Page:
Mandela on the Drive to the Free State

I have been listening to Nelson Mandela’s Long Walk to Freedom as an aid to sleep (aargh! jet lag!).  In a fog between wake and sleep, I heard the description below of the Johannesburg-Free State drive from Mandela’s perspective, the same drive I did on Sunday.  More on my impressions of the Free State, Bloemfontein, and the university coming soon…

In Johannesburg, I had become a man of the city.  I wore smart suits, I drove a colossal Oldsmobile and I knew my way around the back alleys of the city.  I commuted daily to a downtown office, but in fact I remained a country boy at heart, and there was nothing that lifted my spirits as much as blue skies, the open veld, and green grass.

In September [1952], with my bans ended, I decided to take advantage of my freedom and get a respite from the city.  I took on a case in the little town of Villiers, in the Orange Free State [now, just the Free State].  The drive to the Orange Free State from Johannesburg used to take several hours, and I set out on my journey from Orlando [in Soweto] at 3 a.m., which has always been my favorite hour for departure.  I am an early riser anyway, and at 3 a.m., the roads are empty and quiet, and one can be alone with one’s thoughts.  I like to see the coming of dawn, the change between night and day, which is always majestic. It was also a convenient hour of departure because the police were usually nowhere to be found.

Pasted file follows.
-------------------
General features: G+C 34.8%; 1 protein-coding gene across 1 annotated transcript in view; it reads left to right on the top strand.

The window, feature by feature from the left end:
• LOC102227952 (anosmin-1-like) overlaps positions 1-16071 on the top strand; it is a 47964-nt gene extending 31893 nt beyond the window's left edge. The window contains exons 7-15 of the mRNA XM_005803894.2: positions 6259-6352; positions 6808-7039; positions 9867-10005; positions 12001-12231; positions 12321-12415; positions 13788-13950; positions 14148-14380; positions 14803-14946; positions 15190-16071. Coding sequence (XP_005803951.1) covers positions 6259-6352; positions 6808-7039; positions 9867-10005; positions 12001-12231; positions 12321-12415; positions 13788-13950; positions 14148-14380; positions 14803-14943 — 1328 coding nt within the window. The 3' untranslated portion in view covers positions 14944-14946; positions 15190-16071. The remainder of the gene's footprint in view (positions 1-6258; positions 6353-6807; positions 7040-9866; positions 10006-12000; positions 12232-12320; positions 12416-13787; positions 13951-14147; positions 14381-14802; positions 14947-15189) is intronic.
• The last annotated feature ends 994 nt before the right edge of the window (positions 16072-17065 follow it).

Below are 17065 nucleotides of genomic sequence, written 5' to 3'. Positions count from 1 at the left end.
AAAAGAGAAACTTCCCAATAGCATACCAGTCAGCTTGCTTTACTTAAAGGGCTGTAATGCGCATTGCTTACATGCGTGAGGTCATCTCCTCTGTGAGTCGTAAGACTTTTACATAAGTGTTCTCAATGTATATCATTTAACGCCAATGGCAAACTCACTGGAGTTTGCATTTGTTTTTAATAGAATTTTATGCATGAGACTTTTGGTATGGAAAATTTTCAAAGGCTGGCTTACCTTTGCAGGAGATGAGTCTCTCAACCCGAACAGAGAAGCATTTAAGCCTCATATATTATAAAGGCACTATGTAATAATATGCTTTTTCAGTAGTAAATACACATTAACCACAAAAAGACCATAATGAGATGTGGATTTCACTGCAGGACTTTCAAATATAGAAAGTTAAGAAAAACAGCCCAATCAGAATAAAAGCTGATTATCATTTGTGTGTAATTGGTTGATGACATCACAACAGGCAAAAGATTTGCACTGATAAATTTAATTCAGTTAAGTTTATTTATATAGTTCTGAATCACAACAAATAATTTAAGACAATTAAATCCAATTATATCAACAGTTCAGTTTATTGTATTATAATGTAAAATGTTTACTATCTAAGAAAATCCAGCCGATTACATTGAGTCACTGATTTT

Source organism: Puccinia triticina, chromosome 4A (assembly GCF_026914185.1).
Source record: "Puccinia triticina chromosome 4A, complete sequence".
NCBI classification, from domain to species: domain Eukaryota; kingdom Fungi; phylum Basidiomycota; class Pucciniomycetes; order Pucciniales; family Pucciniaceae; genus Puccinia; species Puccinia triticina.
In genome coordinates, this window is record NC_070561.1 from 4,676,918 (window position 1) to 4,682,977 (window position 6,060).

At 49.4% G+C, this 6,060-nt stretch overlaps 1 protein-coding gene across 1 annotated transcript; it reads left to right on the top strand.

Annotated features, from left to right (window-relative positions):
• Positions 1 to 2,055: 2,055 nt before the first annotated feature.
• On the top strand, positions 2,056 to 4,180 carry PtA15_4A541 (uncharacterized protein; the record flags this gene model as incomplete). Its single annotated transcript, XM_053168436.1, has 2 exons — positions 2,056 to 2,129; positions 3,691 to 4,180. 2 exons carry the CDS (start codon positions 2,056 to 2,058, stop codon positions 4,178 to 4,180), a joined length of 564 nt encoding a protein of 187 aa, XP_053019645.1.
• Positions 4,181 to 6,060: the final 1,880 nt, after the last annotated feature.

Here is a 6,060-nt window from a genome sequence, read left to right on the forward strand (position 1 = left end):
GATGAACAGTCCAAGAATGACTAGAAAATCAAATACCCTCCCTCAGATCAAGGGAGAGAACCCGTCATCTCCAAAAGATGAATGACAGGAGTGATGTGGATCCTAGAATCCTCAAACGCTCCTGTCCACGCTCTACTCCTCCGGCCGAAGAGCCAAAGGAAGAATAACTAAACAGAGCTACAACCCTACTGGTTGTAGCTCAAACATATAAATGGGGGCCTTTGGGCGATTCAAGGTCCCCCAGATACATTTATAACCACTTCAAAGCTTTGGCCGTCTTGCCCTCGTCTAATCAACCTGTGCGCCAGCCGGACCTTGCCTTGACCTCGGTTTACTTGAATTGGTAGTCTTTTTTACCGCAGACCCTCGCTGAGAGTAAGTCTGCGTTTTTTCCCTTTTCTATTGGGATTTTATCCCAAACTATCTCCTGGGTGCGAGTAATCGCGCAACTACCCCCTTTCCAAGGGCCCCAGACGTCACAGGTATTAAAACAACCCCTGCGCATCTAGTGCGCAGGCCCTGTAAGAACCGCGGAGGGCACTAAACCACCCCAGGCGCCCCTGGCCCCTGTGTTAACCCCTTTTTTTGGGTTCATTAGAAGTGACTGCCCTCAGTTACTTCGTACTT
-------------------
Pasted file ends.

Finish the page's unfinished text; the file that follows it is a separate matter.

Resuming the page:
The province of the Orange Free State has always had a magical effect on me.  Though some of the most racist elements of the white population call the Free State their home, with its flecked, dusty landscape as far as the eye can see, the great blue ceiling above, the endless stretches of yellow mielie fields, scrub and bushes, the Free State’s landscape gladdens my heart no matter what my mood.  When I am there, I feel like nothing can shut me in, that my thoughts can roam as far and wide as the horizons.


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